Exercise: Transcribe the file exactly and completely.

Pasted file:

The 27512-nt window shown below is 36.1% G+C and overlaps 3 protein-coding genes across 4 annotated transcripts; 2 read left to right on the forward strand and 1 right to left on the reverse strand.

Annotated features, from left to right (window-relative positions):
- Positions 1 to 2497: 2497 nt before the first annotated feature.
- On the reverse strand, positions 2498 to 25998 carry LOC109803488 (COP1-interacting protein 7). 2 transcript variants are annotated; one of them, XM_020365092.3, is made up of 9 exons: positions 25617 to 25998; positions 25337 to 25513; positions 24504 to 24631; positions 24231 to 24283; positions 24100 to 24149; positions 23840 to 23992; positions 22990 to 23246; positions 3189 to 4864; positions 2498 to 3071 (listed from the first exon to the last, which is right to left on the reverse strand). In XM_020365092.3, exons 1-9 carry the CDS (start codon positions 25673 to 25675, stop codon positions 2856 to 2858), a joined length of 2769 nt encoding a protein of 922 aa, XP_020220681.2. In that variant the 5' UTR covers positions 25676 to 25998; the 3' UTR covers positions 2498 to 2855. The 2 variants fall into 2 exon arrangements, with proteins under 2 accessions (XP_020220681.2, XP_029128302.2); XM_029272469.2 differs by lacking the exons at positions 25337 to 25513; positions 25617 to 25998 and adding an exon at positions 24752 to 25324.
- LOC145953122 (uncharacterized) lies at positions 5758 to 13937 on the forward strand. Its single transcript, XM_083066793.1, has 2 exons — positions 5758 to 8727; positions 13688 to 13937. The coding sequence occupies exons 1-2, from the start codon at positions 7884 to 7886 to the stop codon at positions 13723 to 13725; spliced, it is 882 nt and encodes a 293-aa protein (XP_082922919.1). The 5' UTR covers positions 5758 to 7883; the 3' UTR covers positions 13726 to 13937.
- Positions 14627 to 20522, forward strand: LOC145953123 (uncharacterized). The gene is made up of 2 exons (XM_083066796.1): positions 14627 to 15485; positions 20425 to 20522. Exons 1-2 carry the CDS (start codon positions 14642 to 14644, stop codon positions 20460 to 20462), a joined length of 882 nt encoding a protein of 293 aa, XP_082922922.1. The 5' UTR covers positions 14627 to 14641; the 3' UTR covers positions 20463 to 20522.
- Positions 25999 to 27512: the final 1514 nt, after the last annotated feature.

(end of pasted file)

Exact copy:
The 27512-nt window shown below is 36.1% G+C and overlaps 3 protein-coding genes across 4 annotated transcripts; 2 read left to right on the forward strand and 1 right to left on the reverse strand.

Annotated features, from left to right (window-relative positions):
- Positions 1 to 2497: 2497 nt before the first annotated feature.
- On the reverse strand, positions 2498 to 25998 carry LOC109803488 (COP1-interacting protein 7). 2 transcript variants are annotated; one of them, XM_020365092.3, is made up of 9 exons: positions 25617 to 25998; positions 25337 to 25513; positions 24504 to 24631; positions 24231 to 24283; positions 24100 to 24149; positions 23840 to 23992; positions 22990 to 23246; positions 3189 to 4864; positions 2498 to 3071 (listed from the first exon to the last, which is right to left on the reverse strand). In XM_020365092.3, exons 1-9 carry the CDS (start codon positions 25673 to 25675, stop codon positions 2856 to 2858), a joined length of 2769 nt encoding a protein of 922 aa, XP_020220681.2. In that variant the 5' UTR covers positions 25676 to 25998; the 3' UTR covers positions 2498 to 2855. The 2 variants fall into 2 exon arrangements, with proteins under 2 accessions (XP_020220681.2, XP_029128302.2); XM_029272469.2 differs by lacking the exons at positions 25337 to 25513; positions 25617 to 25998 and adding an exon at positions 24752 to 25324.
- LOC145953122 (uncharacterized) lies at positions 5758 to 13937 on the forward strand. Its single transcript, XM_083066793.1, has 2 exons — positions 5758 to 8727; positions 13688 to 13937. The coding sequence occupies exons 1-2, from the start codon at positions 7884 to 7886 to the stop codon at positions 13723 to 13725; spliced, it is 882 nt and encodes a 293-aa protein (XP_082922919.1). The 5' UTR covers positions 5758 to 7883; the 3' UTR covers positions 13726 to 13937.
- Positions 14627 to 20522, forward strand: LOC145953123 (uncharacterized). The gene is made up of 2 exons (XM_083066796.1): positions 14627 to 15485; positions 20425 to 20522. Exons 1-2 carry the CDS (start codon positions 14642 to 14644, stop codon positions 20460 to 20462), a joined length of 882 nt encoding a protein of 293 aa, XP_082922922.1. The 5' UTR covers positions 14627 to 14641; the 3' UTR covers positions 20463 to 20522.
- Positions 25999 to 27512: the final 1514 nt, after the last annotated feature.